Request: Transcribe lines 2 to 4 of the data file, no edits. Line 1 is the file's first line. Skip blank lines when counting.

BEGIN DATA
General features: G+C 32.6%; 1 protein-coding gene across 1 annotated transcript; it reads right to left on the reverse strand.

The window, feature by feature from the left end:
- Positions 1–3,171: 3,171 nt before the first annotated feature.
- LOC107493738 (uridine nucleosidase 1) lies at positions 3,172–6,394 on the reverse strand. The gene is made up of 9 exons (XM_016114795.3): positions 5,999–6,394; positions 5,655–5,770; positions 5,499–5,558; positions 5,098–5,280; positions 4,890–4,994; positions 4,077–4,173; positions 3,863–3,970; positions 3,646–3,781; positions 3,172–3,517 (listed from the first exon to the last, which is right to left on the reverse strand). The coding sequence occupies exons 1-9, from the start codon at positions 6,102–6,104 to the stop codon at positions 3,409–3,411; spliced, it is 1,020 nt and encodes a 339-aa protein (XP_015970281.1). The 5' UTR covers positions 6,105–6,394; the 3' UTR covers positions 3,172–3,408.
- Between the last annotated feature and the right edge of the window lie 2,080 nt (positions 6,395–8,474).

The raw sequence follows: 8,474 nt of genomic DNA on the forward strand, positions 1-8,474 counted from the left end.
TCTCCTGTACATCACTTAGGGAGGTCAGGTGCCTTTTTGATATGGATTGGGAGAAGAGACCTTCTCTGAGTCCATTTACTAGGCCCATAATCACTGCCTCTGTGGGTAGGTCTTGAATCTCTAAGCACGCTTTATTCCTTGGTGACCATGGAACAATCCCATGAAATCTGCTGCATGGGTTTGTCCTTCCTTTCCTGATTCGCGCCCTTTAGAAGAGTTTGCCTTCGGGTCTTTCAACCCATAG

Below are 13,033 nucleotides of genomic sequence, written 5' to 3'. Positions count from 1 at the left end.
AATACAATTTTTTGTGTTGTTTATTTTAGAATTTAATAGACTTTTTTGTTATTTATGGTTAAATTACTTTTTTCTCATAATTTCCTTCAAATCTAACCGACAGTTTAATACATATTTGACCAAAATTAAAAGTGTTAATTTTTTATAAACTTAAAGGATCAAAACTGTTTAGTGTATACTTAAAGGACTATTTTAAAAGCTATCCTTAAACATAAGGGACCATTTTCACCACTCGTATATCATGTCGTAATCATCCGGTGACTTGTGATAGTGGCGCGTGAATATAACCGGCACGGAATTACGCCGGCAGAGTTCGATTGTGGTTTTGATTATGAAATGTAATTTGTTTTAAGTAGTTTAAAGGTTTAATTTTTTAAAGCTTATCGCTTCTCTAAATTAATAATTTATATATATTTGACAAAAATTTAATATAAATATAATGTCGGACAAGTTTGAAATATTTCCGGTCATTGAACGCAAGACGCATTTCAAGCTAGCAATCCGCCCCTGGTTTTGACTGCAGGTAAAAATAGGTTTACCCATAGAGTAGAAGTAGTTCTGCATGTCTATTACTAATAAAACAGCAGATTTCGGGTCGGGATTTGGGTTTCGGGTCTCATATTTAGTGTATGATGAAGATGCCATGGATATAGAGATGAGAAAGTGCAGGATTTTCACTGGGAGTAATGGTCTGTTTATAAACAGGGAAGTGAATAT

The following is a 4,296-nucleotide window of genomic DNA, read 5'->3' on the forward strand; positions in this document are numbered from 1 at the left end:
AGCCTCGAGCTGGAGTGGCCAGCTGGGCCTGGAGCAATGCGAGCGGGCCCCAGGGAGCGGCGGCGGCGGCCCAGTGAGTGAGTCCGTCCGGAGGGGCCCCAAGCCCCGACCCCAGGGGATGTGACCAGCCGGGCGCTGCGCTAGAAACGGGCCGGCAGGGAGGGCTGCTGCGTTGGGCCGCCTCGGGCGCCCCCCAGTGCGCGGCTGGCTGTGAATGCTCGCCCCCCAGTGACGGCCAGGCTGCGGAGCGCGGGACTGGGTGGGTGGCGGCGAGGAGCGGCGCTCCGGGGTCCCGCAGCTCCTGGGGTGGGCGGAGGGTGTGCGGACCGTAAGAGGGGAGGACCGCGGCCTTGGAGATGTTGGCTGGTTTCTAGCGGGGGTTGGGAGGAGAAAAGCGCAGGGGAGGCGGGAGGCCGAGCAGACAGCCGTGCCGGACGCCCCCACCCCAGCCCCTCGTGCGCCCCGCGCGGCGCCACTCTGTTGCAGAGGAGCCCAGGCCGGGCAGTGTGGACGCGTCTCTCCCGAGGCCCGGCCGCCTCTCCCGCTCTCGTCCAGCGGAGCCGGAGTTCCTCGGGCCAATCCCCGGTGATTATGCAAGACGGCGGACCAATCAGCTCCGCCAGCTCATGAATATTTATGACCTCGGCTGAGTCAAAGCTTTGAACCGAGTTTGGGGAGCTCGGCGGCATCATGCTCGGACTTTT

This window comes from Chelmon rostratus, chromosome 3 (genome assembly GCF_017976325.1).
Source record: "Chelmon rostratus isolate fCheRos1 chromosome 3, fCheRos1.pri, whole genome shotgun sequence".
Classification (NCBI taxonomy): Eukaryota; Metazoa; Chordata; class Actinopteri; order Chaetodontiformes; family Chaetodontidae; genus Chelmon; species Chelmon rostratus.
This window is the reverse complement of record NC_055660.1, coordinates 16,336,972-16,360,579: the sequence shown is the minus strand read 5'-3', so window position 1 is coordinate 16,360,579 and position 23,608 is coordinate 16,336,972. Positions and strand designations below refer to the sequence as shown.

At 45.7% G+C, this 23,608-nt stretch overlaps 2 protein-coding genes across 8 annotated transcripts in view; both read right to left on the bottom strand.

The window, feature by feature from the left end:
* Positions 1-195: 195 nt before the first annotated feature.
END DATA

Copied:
The window, feature by feature from the left end:
- Positions 1–3,171: 3,171 nt before the first annotated feature.
- LOC107493738 (uridine nucleosidase 1) lies at positions 3,172–6,394 on the reverse strand. The gene is made up of 9 exons (XM_016114795.3): positions 5,999–6,394; positions 5,655–5,770; positions 5,499–5,558; positions 5,098–5,280; positions 4,890–4,994; positions 4,077–4,173; positions 3,863–3,970; positions 3,646–3,781; positions 3,172–3,517 (listed from the first exon to the last, which is right to left on the reverse strand). The coding sequence occupies exons 1-9, from the start codon at positions 6,102–6,104 to the stop codon at positions 3,409–3,411; spliced, it is 1,020 nt and encodes a 339-aa protein (XP_015970281.1). The 5' UTR covers positions 6,105–6,394; the 3' UTR covers positions 3,172–3,408.